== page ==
Archive for the ‘sketchbook’ Category
While I was in Oaxaca I tried to do a watercolor every day. I didn’t quite manage that, but I was quite prolific by my standards. Kind of fun, I’m hoping to continue maybe once a week throughout the year. This isn’t every single watercolor I did — I did a few others that I’ll mix into my upcoming posts — but it gives a decent overview of my trip while I work on my more targeted posts. The first one is from the Oaxaca Ethnobotanical Garden in the center of town inside the walls of the historic cathedral complex, a fantastic garden; I’ll do a post about it soon. The second shows a booth selling clothing in the street nearby, set up in front of the side entrance to the cathedral.
Both of these views show the cathedral, Santo Domingo. On the left side of the wide angle view is the entrance to a terrific museum. It was featuring an exhibition of one of my favorite sculptors Jorge Yazpik; his work will probably get two separate posts. The agaves in front of the church were wonderfully dramatic. Gotta do agaves and palms if you’re going to watercolor in Oaxaca.
I also went to Monte Alban and Mitla, Oaxaca’s two best Zapotec archaeological sites. Beautiful stonework, I took many photos. Mitla has a Spanish church built onto the Zapotec ruins.
I did some hiking from town to town in the hills above Oaxaca City in an area known as the Pueblos Mancomunados. One section of trail in particular was spectacular, with pre-hispanic stonework to admire and bromeliads flowering in the trees. That will probably be my next post.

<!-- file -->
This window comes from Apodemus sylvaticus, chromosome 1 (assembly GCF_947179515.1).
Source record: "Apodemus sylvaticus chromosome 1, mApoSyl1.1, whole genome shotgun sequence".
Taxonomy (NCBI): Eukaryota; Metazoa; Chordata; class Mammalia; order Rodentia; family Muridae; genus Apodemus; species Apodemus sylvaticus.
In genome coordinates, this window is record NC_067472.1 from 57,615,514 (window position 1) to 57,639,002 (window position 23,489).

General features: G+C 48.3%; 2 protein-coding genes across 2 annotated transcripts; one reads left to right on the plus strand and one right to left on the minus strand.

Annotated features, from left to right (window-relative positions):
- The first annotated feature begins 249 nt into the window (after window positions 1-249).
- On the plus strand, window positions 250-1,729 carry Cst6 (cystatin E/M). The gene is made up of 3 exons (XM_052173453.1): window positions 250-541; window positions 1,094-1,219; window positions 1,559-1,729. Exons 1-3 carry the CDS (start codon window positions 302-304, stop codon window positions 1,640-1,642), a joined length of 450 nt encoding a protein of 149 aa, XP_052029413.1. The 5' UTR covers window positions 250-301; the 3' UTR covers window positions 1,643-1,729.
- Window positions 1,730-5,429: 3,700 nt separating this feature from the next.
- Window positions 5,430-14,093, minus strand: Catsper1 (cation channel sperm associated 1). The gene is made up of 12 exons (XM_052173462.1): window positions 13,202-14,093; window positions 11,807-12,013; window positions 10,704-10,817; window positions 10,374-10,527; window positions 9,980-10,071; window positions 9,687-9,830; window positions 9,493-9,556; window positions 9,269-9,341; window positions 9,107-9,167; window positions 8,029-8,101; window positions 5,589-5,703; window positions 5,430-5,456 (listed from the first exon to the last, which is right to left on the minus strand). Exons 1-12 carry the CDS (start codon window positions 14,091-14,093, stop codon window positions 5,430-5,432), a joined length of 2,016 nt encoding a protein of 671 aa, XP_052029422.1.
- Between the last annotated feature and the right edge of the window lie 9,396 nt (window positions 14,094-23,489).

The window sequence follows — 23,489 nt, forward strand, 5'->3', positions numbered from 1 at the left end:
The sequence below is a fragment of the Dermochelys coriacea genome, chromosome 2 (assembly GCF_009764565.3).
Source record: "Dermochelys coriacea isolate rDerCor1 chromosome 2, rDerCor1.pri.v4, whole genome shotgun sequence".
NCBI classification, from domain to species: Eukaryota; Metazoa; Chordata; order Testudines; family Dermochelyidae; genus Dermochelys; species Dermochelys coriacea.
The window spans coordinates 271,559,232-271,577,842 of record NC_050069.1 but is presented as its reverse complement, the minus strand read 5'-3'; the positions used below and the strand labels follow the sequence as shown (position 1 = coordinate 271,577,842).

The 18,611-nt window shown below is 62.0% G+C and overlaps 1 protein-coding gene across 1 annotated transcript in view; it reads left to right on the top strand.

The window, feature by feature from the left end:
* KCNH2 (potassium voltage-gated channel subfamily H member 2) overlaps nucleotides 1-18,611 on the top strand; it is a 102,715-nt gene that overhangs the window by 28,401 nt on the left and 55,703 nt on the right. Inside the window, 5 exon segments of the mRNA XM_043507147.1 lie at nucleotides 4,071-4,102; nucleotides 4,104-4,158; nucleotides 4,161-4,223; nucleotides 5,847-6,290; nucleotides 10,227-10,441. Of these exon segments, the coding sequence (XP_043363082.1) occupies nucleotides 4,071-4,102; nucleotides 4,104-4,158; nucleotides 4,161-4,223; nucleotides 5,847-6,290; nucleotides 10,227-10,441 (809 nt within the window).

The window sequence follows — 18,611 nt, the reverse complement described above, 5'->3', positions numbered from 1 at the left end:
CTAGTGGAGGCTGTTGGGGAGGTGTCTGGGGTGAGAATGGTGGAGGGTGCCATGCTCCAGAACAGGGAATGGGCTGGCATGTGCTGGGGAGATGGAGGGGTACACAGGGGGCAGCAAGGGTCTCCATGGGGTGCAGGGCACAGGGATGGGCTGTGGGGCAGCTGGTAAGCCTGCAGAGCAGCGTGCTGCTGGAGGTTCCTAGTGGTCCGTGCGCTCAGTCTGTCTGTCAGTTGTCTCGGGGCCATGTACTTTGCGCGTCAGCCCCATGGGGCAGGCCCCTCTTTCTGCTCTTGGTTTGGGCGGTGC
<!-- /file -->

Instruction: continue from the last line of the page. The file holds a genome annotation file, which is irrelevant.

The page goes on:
After some time in the highlands, I went down to the beach. The coast there is beautiful, warm and friendly and suitably tropical for a January vacation. I made this watercolor of the town laundry in Mazunte. There was a sign boasting that everything was ‘Washed with Love’; I probably should have incorporated that into the painting.
These two are from neighboring San Augustinillo. Walking along the road from Mazunte, the landscape of dusty sun-baked scrub opens onto a view of the ocean surrounded by palms, sudden technicolor like when Dorothy opened her eyes on Oz. I find that Mexico’s beautiful places are often made more impactful by the undistinguished scrubland surrounding them.
Oaxaca has a strong graphic arts tradition, which led me to make several other watercolors which are more graphic, less realistic and perspectival than what I usually do. They’re included below for anyone interested. (more…)
I was up in Sea Ranch with my family for Thanksgiving. I’d stopped there before and explored a little, and I once posted about the chapel, but this was my first time staying there. It’s great, deservedly iconic. The landscape is dramatic, the houses are sited nicely in the landscape, and the hiking trail along the bluff has some great moments as it moves through the tunnel-like cypress windbreaks and the open bluffs.
While I was there I experimented with using an ipad for drawings. I’m skeptical of the ones I did entirely digital, but I like the results when I hand drew a little thumbnail, photographed it with the ipad, then colored it digitally. It’s not all that different from coloring it with markers, but it let me erase or adjust the color and there’s something nice about the flatness of the digital color. I’ll probably experiment some more with entirely digital drawings in the future, but this method seemed like a good addition to the bag of tricks.